Gear Review: Skechers GO RUN Ultra

I’ve been a wear tester for Skechers long to know that they prefer to evolve their tech, vs going in radical new directions. They tend to look at the market and think “how can we improve what’s out there” vs “let’s make a sharkskin running shoe with reverse drop and put a wood sole on it”.

Anyhow, at first blush the GoRun Ultra (or GRU), seems to be something of a “me-too” entry into what is being called the “maximalist” shoe category.  Shoes in this category have huge stack heights, not a ton of support, and low drops. HOKA ONE ONE was the innovator, and many others have stepped in.

Except that one run in the GRU will convince you they’re onto something a bit different.

Yes, the shoe has an unusually high stack height for a shoe in the “GoRun” series, 23mm in the forefoot and 27mm in the back, but for a shoe in this new max cushion category that is actually quite low (HOKA shoes delve into the mid 30mm range). The drop is 4mm without the sock liner and 8 with it, though you will almost certainly use the sock liner as the interior isn’t really comfortable without it. I’d love if they included a totally flat liner as well as the 4mm drop version.

The biggest difference that you’ll get is in ground feel. One of the most common comments of a lot of the max shoes is that they feel like running on marshmallows or balloons, and while I might not go quite that far, they do have a unique way of disassociating you with the terrain you’re going over. One might say that’s the point of suspension, but here I’d disagree. Suspension needs to absorb the bumps but also stay well grounded, and this is where the GRU absolutely rocks it. The MStrike sole is firmer than anything in HOKA’s arsenal, and the lugs are incredibly aggressive. They dig and claw and grab whatever is under you. To make up for the firmness, Skechers added a couple ingenious furrows which allow the shoe to bend natural through your gait. They allow you to sense the trail underneath you without banging up your foot.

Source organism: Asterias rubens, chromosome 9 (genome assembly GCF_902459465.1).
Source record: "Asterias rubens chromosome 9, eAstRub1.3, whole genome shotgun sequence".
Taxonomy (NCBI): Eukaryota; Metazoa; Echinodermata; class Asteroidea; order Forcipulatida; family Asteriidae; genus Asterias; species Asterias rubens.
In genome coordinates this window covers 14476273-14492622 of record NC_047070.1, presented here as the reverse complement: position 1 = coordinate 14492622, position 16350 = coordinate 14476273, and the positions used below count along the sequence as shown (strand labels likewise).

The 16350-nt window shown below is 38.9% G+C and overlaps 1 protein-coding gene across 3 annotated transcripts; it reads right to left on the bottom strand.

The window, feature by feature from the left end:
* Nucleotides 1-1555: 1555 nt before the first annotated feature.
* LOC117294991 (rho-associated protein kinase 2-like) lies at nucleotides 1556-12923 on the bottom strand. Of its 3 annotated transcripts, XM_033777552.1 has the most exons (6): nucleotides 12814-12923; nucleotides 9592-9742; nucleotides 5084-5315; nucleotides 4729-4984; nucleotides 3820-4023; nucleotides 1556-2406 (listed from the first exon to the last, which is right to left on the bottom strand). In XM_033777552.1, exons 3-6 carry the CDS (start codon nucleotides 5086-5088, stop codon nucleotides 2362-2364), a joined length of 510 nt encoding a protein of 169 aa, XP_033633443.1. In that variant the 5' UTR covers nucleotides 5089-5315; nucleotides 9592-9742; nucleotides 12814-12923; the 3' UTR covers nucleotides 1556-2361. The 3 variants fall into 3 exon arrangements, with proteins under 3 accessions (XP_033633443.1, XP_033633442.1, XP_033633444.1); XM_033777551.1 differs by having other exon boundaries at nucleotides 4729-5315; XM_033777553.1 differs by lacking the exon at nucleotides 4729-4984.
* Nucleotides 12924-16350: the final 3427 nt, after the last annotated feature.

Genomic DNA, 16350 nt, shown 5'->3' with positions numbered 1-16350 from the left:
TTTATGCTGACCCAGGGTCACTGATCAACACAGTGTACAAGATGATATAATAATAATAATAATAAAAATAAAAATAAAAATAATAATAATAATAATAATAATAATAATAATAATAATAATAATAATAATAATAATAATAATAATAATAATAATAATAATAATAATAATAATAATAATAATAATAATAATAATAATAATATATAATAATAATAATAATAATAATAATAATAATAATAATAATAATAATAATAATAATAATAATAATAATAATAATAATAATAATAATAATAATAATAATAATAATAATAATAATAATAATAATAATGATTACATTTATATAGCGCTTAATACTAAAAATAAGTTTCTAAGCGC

Awesome on the trail, but how about the road? Actually, not bad. Quite good in fact. I ran the recent Shamrock’n 1/2 marathon in my GoRun Ultras and they performed admirably. In fact, a few sections had me forced onto gravel and some wet, slippery mud and where others skidded around, I had unlimited grip. Awesome!

The slightly lower stack height has the additional benefit of lightening the shoe to under 10oz. For something with this much suspension, that is fairly amazing. In some instances, however, I did find that the lower stack height did allow rocks to slightly come up through the sole. I’m guessing they were sharp and hitting right in one of the furrows. It was rare and something I would absolutely live with. A rock plate is something they might consider, but not at the cost of too much additional weight or loss of ground feel.

One very odd thing about this shoe is the way they built the tongue. Since it is a trail shoe, they wanted to keep rocks and dirt out, so the tongue is essentially an extension of the material at the forefoot, with a small elastic side piece. And I mean small. The tongue basically doesn’t move, and there’s not a ton of stretch to get your foot in. Keep in mind that I have a high instep so I noticed this more than the average person. You get used to it, and it is very good at keeping stuff out, but it definitely takes a bit of transition to feel comfortable getting in and out of the shoe.

Finally, and this is the dagger, the shoe costs just $80. You could buy two GRUs for the price one one HOKA Stinson Trail. That’s a hell of a deal.

Bottom line, I have to say that Skechers built themselves a winner here. A true road to trail shoe that can hold up to Ultra distances, has great grip and comfort and doesn’t force you to take a second mortgage out on the house to afford it.

Skechers GoRun Ultra
Cost: $80

Score: 9/10 RAWRS (Fantastic for mid to long distances on light to heavy trail conditions)

High: Good cushion, great grip, nice last shape
Low: Tongue is a bit weird, lower stack can allow some rocks to come up, doesn’t make you look like you’re on the moon

Full disclosure: I am a wear tester for Skechers and they send me both wear samples and released shoes for testing and review. The GoRun Ultra referenced in this review was provided to me free of charge to try out.

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